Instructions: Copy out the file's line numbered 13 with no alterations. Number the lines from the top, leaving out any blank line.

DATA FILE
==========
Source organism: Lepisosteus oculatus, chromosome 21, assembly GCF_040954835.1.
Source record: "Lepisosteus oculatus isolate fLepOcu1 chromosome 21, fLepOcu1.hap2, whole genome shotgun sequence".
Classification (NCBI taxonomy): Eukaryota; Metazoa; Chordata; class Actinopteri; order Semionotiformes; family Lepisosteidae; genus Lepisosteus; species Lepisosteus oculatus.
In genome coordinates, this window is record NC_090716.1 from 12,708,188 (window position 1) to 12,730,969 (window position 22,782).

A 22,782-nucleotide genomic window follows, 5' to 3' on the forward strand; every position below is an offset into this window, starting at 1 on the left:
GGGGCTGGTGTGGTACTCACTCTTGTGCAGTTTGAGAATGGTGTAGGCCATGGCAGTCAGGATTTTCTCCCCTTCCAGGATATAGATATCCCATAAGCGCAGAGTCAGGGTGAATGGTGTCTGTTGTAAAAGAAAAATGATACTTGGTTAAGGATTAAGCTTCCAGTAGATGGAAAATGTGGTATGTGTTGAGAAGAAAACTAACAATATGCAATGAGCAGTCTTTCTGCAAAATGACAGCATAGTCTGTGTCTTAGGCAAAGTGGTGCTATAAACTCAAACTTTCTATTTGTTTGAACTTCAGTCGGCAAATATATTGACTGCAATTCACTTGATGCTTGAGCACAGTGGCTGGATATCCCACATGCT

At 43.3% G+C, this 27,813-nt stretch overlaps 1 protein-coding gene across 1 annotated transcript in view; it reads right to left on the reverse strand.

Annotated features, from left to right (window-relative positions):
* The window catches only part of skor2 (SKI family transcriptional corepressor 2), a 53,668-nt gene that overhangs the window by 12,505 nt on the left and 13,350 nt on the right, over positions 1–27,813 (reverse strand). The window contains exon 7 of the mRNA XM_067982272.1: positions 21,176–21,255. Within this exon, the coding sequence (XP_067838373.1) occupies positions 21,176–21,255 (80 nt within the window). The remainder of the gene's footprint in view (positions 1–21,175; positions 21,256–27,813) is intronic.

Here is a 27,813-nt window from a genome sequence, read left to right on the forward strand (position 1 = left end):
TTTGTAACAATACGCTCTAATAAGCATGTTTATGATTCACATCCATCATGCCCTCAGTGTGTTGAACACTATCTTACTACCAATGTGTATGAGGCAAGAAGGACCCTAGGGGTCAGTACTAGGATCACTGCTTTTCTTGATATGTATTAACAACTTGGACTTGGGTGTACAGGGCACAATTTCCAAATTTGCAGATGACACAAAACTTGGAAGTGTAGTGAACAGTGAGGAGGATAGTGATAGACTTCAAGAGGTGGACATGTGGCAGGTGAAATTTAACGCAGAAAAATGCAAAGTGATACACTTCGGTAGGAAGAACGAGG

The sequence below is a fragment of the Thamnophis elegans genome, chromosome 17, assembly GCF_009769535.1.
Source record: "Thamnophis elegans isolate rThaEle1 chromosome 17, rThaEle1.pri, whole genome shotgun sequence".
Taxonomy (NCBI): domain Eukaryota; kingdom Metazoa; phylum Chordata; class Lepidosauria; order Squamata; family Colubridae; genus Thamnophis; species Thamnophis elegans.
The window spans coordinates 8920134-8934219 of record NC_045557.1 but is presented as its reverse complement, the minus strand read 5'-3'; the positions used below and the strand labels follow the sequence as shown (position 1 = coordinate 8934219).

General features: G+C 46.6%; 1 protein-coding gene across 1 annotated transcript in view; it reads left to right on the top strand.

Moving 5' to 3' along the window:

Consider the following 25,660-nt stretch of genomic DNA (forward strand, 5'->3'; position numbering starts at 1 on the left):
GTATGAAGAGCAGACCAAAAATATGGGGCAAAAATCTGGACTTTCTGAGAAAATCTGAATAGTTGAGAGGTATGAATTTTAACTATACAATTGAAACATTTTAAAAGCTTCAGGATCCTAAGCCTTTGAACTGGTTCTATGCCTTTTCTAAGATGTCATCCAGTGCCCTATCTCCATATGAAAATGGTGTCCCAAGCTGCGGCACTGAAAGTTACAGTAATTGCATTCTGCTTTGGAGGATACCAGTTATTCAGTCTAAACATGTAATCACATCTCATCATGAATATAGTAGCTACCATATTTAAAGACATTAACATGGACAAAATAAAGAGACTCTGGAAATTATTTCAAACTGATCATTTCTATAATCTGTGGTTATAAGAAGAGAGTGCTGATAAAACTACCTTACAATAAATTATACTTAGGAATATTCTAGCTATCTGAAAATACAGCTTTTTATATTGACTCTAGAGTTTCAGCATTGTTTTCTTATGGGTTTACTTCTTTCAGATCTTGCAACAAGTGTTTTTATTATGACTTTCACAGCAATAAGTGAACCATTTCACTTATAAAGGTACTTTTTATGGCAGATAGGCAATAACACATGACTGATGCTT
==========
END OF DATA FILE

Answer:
Source record: "Thamnophis elegans isolate rThaEle1 chromosome 17, rThaEle1.pri, whole genome shotgun sequence".